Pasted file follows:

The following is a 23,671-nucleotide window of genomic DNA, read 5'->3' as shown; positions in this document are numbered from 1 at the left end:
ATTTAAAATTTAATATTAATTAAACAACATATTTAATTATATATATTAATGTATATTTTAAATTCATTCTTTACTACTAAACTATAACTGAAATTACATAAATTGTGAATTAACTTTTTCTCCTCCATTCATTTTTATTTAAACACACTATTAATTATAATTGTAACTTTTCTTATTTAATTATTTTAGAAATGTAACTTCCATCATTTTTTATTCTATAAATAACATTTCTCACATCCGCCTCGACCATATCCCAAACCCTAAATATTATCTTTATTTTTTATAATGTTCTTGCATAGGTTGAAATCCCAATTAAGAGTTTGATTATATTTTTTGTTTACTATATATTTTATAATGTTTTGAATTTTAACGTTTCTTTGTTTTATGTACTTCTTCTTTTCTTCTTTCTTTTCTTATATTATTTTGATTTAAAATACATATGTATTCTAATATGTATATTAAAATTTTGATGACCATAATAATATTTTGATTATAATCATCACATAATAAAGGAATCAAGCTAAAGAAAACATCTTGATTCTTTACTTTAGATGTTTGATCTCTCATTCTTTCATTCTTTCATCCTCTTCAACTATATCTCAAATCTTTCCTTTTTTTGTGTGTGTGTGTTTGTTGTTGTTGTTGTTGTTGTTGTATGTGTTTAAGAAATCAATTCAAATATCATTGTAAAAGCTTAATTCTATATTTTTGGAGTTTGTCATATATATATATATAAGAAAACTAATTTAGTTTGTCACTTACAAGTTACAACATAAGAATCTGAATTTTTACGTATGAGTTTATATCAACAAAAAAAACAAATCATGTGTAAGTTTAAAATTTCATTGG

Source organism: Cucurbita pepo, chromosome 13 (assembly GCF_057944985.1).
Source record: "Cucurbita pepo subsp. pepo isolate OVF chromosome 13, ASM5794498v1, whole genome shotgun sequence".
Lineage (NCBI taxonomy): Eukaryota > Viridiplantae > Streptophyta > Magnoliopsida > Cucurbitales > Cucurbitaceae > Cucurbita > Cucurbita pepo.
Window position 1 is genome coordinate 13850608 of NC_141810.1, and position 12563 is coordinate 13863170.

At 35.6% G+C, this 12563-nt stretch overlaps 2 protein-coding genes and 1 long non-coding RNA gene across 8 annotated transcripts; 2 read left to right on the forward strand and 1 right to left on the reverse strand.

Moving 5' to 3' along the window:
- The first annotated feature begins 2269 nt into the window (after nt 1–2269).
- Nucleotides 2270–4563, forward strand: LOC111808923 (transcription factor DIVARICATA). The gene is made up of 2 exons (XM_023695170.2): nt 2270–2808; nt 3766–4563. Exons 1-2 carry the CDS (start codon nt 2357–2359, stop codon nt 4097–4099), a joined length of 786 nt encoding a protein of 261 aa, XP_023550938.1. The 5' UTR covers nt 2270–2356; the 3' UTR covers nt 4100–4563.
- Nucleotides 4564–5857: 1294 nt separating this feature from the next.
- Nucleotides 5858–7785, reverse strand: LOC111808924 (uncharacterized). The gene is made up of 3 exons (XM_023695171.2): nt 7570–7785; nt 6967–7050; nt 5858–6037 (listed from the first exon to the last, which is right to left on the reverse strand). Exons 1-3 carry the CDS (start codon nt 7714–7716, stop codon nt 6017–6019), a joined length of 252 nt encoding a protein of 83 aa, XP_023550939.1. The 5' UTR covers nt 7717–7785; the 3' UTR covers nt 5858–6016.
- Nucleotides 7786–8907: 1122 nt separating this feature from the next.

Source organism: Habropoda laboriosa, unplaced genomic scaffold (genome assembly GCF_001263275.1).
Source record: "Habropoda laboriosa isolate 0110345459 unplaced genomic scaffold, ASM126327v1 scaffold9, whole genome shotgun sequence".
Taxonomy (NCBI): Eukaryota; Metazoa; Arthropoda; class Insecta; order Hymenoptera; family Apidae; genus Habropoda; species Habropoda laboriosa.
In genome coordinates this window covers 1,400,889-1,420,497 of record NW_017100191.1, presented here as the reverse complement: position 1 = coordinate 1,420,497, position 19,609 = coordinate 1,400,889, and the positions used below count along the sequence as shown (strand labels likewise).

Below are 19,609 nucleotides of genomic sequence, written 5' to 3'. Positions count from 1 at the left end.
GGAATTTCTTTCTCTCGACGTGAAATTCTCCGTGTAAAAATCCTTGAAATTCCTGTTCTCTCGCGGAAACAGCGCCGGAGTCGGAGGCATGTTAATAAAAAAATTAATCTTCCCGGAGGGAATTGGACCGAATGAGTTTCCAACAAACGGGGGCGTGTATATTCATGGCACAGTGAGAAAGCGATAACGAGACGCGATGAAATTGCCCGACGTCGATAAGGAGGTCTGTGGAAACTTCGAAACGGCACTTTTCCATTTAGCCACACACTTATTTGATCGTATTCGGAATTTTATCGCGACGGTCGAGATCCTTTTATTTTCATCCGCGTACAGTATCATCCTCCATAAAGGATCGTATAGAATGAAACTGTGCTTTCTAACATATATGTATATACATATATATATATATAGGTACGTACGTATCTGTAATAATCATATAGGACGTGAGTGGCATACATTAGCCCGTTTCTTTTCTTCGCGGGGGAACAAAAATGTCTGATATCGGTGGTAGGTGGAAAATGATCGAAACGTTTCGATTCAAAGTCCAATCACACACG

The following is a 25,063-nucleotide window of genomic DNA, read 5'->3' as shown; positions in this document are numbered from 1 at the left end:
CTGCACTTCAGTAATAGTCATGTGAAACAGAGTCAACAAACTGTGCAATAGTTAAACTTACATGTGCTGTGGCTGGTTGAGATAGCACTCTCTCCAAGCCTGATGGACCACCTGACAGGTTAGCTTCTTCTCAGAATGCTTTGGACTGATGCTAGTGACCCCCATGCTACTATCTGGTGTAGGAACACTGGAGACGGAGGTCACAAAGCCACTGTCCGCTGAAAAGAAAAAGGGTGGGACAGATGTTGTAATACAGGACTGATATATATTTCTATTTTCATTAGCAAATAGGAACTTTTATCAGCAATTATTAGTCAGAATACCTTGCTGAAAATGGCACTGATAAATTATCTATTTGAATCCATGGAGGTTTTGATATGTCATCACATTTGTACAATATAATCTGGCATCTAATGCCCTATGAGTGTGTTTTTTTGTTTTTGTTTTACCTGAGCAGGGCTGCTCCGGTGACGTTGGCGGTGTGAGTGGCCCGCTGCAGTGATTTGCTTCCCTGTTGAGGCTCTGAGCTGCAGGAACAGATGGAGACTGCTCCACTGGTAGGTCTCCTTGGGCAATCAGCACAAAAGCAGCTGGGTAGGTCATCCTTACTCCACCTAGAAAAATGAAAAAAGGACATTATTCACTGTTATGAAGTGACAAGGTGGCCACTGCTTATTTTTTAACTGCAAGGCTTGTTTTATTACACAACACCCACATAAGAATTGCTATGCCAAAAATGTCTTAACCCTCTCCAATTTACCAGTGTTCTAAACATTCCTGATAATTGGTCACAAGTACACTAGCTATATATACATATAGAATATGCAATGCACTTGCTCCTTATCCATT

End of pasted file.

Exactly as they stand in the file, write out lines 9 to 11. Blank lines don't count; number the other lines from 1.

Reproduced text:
- The first annotated feature begins 2269 nt into the window (after nt 1–2269).
- Nucleotides 2270–4563, forward strand: LOC111808923 (transcription factor DIVARICATA). The gene is made up of 2 exons (XM_023695170.2): nt 2270–2808; nt 3766–4563. Exons 1-2 carry the CDS (start codon nt 2357–2359, stop codon nt 4097–4099), a joined length of 786 nt encoding a protein of 261 aa, XP_023550938.1. The 5' UTR covers nt 2270–2356; the 3' UTR covers nt 4100–4563.
- Nucleotides 4564–5857: 1294 nt separating this feature from the next.